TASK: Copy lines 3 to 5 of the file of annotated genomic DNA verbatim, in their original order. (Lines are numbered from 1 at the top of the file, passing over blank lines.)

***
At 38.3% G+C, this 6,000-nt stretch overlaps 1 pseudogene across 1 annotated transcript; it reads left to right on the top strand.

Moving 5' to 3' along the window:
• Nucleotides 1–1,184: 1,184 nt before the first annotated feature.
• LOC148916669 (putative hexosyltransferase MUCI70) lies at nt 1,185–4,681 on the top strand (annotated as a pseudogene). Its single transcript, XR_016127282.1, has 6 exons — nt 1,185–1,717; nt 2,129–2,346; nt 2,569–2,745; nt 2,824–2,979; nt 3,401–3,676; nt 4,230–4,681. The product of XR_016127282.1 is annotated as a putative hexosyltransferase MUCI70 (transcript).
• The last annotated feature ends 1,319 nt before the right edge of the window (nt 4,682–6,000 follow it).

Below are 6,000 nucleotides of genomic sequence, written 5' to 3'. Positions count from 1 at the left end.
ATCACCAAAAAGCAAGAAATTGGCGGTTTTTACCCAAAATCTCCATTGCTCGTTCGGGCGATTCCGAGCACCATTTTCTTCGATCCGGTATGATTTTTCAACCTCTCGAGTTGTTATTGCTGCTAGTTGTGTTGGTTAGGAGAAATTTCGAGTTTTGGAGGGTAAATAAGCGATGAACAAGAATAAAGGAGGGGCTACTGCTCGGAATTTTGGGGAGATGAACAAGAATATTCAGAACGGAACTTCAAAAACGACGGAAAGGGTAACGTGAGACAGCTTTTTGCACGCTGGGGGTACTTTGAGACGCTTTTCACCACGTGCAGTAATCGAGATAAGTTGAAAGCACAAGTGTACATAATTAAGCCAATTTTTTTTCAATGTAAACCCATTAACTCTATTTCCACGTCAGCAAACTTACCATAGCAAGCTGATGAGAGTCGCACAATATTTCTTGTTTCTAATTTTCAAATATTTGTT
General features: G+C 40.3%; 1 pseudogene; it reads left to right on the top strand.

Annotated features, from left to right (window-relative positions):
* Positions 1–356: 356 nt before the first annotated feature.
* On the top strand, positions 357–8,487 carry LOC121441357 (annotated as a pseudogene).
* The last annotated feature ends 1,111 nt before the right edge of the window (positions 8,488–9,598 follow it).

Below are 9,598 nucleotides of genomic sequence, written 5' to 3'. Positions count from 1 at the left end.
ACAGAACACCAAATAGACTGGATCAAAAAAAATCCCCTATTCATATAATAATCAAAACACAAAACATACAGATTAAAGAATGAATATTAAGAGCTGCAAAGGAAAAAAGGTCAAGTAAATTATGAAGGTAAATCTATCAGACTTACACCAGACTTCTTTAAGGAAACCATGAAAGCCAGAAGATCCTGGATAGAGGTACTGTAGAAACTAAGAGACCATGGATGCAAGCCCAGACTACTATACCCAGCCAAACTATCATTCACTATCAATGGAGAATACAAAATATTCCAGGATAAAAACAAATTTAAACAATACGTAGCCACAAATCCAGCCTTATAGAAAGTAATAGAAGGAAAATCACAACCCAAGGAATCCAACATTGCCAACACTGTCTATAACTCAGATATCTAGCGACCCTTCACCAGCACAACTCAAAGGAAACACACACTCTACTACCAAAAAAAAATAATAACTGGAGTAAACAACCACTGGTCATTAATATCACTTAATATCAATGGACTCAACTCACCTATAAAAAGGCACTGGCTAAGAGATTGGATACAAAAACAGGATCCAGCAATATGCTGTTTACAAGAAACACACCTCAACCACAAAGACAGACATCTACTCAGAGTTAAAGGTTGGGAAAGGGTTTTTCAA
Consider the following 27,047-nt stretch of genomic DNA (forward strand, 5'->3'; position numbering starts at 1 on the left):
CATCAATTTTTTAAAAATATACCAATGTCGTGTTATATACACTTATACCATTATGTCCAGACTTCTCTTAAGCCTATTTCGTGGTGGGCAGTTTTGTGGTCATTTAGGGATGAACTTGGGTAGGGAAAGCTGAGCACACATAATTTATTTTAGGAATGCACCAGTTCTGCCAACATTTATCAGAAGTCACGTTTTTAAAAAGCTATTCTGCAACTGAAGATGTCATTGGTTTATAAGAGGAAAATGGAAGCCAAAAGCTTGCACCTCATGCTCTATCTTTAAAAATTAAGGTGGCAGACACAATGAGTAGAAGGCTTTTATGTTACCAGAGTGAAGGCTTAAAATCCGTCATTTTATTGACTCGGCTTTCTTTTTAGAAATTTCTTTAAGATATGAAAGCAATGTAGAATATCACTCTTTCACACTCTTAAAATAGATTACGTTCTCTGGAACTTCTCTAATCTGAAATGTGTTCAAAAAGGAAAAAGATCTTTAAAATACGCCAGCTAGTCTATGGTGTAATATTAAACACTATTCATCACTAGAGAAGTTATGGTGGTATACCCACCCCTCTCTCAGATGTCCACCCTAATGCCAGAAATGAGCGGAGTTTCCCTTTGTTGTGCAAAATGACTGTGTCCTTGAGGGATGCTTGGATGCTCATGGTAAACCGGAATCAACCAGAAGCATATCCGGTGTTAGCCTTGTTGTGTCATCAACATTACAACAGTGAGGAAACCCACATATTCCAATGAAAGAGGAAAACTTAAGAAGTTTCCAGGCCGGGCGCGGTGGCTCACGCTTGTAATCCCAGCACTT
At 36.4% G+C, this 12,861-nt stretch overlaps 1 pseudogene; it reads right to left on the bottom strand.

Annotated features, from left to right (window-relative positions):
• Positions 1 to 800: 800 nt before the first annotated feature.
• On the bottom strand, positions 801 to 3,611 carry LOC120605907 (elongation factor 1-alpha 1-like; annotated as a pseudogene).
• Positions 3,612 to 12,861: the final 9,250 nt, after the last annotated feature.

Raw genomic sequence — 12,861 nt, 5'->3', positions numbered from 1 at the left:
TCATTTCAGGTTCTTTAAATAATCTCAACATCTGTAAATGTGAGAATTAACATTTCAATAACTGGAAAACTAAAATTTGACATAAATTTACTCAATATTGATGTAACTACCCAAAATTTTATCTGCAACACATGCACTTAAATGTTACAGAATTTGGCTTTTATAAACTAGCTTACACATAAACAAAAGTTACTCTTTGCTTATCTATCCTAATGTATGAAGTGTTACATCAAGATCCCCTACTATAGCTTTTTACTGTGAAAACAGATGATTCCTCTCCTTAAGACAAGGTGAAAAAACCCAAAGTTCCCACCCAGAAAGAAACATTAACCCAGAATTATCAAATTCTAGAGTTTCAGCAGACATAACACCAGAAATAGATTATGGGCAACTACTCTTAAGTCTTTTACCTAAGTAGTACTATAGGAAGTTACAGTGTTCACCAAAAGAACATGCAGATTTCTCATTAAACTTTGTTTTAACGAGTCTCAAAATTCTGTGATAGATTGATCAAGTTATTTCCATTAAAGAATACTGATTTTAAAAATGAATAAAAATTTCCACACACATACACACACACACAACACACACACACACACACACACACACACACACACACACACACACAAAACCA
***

• Nucleotides 1–1,184: 1,184 nt before the first annotated feature.
• LOC148916669 (putative hexosyltransferase MUCI70) lies at nt 1,185–4,681 on the top strand (annotated as a pseudogene). Its single transcript, XR_016127282.1, has 6 exons — nt 1,185–1,717; nt 2,129–2,346; nt 2,569–2,745; nt 2,824–2,979; nt 3,401–3,676; nt 4,230–4,681. The product of XR_016127282.1 is annotated as a putative hexosyltransferase MUCI70 (transcript).
• The last annotated feature ends 1,319 nt before the right edge of the window (nt 4,682–6,000 follow it).